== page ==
Busy days, lots of learning, lots of fun, and great interaction with the children!  It was so encouraging to see the increased confidence in speaking English.  It was a demonstration of how learning can be fun – and because of the fun, more learning occurs!

Although the English Immersion Camp was the focus of the trip, other important things happened.  Many volunteers got to visit with their sponsored students and families. Meeting face-to-face and talking (through a translator) you really have a sense of getting closer to your student.  Those hugs sure say a lot as well!  One afternoon we also got to visit the John Wesley School (shown around by the students) and another afternoon we visited a home construction site that was in progress and met the family that will be living there.

Mary Sue with her sponsored student.

Mary Sue with her sponsored student.

Experiencing the culture is another important part of a Pura Vida trip.  Interacting with merchants, staying in a lovely hotel, visiting the huge market in Chichicastenango, attending a worship service at a local church, visiting a Macadamia Farm on the way to Antigua, and visiting sites in Antigua.   The week went so quickly and Sunday morning we headed to the Guatemala City airport for our return home, full of joy and love for these wonderful children who provided a life-changing experience for all of us – the learning was a two-way street!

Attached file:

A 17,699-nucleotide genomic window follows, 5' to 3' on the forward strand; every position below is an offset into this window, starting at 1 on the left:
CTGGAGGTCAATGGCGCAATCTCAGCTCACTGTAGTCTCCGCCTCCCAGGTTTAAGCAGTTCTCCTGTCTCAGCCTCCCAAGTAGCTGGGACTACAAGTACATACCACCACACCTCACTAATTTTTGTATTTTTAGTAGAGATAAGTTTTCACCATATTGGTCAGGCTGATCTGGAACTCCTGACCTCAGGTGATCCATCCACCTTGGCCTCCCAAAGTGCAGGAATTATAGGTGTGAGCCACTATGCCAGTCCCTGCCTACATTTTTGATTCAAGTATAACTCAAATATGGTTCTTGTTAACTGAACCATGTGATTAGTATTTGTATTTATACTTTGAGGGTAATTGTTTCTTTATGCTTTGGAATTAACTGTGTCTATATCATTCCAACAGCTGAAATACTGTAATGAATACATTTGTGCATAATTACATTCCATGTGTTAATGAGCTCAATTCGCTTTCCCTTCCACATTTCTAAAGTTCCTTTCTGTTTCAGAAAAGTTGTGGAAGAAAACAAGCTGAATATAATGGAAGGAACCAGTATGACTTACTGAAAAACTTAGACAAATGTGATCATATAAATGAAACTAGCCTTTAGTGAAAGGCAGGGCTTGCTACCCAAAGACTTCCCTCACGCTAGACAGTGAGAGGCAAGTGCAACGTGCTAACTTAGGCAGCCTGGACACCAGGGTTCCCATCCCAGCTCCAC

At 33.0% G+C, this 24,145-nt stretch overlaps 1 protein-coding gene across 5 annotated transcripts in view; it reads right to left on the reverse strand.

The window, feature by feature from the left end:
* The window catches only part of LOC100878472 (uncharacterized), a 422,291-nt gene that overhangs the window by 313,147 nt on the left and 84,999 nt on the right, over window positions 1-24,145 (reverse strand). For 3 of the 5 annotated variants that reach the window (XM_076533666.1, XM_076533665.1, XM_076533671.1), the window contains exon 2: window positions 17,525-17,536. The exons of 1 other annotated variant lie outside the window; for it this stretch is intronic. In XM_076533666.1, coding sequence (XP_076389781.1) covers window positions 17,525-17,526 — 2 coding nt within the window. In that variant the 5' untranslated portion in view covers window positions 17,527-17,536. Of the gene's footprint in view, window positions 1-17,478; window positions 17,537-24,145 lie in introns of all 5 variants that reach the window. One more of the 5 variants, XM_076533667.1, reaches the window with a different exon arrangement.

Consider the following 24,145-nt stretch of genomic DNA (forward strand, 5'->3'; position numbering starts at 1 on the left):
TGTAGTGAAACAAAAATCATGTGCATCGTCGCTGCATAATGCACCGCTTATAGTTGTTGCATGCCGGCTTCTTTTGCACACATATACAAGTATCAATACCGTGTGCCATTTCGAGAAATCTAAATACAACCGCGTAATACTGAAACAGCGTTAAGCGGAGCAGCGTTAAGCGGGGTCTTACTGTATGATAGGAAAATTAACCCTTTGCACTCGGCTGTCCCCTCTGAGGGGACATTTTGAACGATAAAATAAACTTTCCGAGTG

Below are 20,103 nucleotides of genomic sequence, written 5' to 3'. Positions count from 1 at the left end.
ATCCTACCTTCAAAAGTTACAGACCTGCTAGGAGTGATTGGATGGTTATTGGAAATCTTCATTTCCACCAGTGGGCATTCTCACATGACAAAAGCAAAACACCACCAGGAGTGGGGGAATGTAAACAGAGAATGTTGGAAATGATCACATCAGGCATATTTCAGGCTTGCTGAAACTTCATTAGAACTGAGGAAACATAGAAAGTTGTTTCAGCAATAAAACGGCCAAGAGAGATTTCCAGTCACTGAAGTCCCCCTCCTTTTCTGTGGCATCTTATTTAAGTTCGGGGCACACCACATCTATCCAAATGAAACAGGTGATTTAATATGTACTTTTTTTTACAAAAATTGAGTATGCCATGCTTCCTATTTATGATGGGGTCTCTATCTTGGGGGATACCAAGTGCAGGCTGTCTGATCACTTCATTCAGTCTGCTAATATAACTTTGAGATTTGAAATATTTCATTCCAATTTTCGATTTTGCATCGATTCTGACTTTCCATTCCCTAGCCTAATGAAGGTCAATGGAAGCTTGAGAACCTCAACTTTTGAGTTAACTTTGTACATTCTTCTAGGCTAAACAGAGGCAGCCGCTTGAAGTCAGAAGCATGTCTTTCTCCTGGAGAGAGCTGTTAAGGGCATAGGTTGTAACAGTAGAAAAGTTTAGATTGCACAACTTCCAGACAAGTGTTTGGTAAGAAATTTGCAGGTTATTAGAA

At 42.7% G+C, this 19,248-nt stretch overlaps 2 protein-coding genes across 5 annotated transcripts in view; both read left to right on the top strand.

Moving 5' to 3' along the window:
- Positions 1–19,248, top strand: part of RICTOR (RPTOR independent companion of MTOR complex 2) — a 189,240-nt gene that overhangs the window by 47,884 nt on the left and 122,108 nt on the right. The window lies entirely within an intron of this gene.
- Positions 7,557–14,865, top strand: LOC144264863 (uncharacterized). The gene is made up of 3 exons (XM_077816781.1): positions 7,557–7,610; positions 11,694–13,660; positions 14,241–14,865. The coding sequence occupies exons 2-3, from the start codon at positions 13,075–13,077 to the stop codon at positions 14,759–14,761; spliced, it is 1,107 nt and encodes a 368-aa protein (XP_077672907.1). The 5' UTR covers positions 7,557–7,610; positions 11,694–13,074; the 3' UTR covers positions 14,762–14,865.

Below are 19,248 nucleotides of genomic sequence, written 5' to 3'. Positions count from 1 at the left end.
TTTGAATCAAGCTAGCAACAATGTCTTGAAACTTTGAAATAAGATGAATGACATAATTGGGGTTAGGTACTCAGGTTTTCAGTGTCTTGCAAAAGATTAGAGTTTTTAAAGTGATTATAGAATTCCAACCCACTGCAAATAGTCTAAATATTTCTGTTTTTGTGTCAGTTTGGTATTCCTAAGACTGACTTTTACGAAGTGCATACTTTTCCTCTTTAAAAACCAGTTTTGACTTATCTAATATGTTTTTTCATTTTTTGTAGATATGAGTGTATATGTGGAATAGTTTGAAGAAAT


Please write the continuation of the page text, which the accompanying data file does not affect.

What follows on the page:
More photos here…

by Mark Ely

At Pura Vida one of our longstanding goals is for local Guatemalans to run our programs as much as possible.  Sebastiana is a great example of that coming to fruition.

One of our earliest scholarship students, Sebastiana is now the scholarship program leader for Lemoa.  She is also our program tutor, traveling to our 8 villages to help students who are falling behind in the studies.  In her spare time, she is studying at a local university on a Pura Vida scholarship.

Sebastiana was selected for a Pura Vida scholarship from the graduating class of 6th graders in Lemoa public school in 2003.  Since then she has thrived academically, finishing High School with excellent grades and a concentration in teaching.  She recently completed her associates degree in Mathematics and Physics, and currently teaches math at the John Wesley School.  She is working towards a bachelors degree, which she hopes to complete in 2015.

Tutoring in Pocohil

Tutoring in Pocohil

She has taken on ground-breaking responsibilities in our scholarship program.  She is the first female among our 8 scholarship program leaders, and also the youngest.  She is in charge of distributing funds and letters to the 52 active scholarship students in Lemoa.  She also recently coordinated our annual milk distribution in Lemoa, which resulted in a more much more organized and fair distribution.

Leading the milk distribution in Lemoa